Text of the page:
Courthouse security equipment arrives

Posted 10/31/17

Kirk Boxleitner

kboxleitner@ptleader.com

High-definition security cameras have already been installed, an X-ray machine and a second magnetometer have been delivered, and Jefferson County is …

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Courthouse security equipment arrives

Posted

Kirk Boxleitner

kboxleitner@ptleader.com

High-definition security cameras have already been installed, an X-ray machine and a second magnetometer have been delivered, and Jefferson County is investigating communications devices for security personnel.

Jefferson County’s rollout of security measures on the second floor of the county courthouse – where the superior and district courtrooms are located – is continuing as planned.

Mark McCauley, director of central services for the county, said that magnetometers would be used in conjunction with hand-wand metal detectors as part of security checkpoints in the basement and on the second floor of the courthouse.

“We considered putting the checkpoint with the X-ray machine on the first floor, but it doesn’t have the depth of space we needed, so we went with the second floor instead,” said McCauley. He noted that the magnetometer does not emit radiation of any kind, and even the X-ray machine should be well within safe standards for radiation.

“These X-ray machines are calibrated and certified according to national standards,” he said.

McCauley added that the county is looking into walkie-talkies for the security guards with whom it is to eventually contract, so that they can communicate and coordinate with civil deputies at the courthouse.

“The security personnel we contract with are not authorized to do certain things,” McCauley said. “They can screen people coming in and enhance the security inspection process. What they can’t do is trespass people or escort them out of the building.”

RFPs DUE ON NOV. 8

McCauley noted that the county has already advertised for a contractor to provide security personnel, and has even proactively contacted nearly 20 companies identified as potential candidates.

“Everyone’s proposals are due Nov. 8,” McCauley said. “We’re putting together a proposal evaluation team, according to the request for proposal [RFP] criteria.”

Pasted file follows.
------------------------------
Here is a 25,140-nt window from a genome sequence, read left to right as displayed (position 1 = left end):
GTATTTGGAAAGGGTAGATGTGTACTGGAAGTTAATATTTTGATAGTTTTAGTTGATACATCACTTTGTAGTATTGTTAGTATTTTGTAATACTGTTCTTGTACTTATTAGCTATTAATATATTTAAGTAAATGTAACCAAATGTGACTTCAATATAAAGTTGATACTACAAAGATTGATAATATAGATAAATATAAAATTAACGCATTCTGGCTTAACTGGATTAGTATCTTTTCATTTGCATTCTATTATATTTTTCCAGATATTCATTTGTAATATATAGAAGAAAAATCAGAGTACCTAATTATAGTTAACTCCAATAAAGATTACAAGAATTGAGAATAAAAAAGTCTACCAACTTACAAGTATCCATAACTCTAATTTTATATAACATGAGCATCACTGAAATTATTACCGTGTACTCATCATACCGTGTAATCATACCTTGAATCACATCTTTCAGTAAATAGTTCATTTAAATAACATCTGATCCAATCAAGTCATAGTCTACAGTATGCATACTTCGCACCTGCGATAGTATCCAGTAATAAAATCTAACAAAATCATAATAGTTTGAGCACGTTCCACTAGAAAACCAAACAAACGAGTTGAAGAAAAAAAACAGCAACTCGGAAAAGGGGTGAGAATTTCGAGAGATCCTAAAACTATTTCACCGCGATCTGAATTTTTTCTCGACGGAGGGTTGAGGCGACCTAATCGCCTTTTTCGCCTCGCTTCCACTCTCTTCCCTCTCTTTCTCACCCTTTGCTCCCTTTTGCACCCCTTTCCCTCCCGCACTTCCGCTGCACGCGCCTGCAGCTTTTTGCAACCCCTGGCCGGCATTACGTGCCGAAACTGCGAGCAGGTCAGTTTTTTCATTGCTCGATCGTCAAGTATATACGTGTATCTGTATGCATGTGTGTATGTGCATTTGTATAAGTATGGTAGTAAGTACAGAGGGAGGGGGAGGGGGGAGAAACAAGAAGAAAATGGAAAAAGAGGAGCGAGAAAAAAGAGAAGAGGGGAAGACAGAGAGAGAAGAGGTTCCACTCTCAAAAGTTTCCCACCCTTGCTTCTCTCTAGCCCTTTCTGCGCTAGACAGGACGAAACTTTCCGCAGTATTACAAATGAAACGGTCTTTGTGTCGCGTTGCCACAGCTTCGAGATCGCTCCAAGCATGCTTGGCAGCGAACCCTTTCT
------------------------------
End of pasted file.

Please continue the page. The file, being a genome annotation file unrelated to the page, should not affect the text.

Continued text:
Based on the quality of those proposals, McCauley expects the applicants to be reduced to a handful of semifinalists, with the aim of affording each one enough time to present their pitches in person.

“From there, we’ll select a contractor, asking if they can execute the contract as is,” McCauley said. “We’ll be weighing criteria. If your proposal is low-cost, but it’ll take you months to mobilize? Our goal is to implement this as soon as possible, but we recognize that they might need to reassign or recruit personnel to work here.”

McCauley’s target date for a contractor to be approved by the Jefferson County Board of Commissioners is Dec. 11.

“The whole process has come together fairly well,” McCauley said. “It took a little longer to polish the RFP than I would have liked, but we’ve already mounted three cameras in the second-floor lobby area.”

McCauley explained that the county is working with each department to determine not only where they want their cameras to be aimed, in case they want to monitor high-traffic areas like the service counter, but also whom the departments want to oversee those cameras.

“If there’s a struggle on the floor outside the county clerk’s office, if someone in the office can see that struggle without opening the door, and see whether it involves a deadly weapon, they can determine whether to get to a safe space,” McCauley said. “It’s the difference between being unaware and being situationally aware.”

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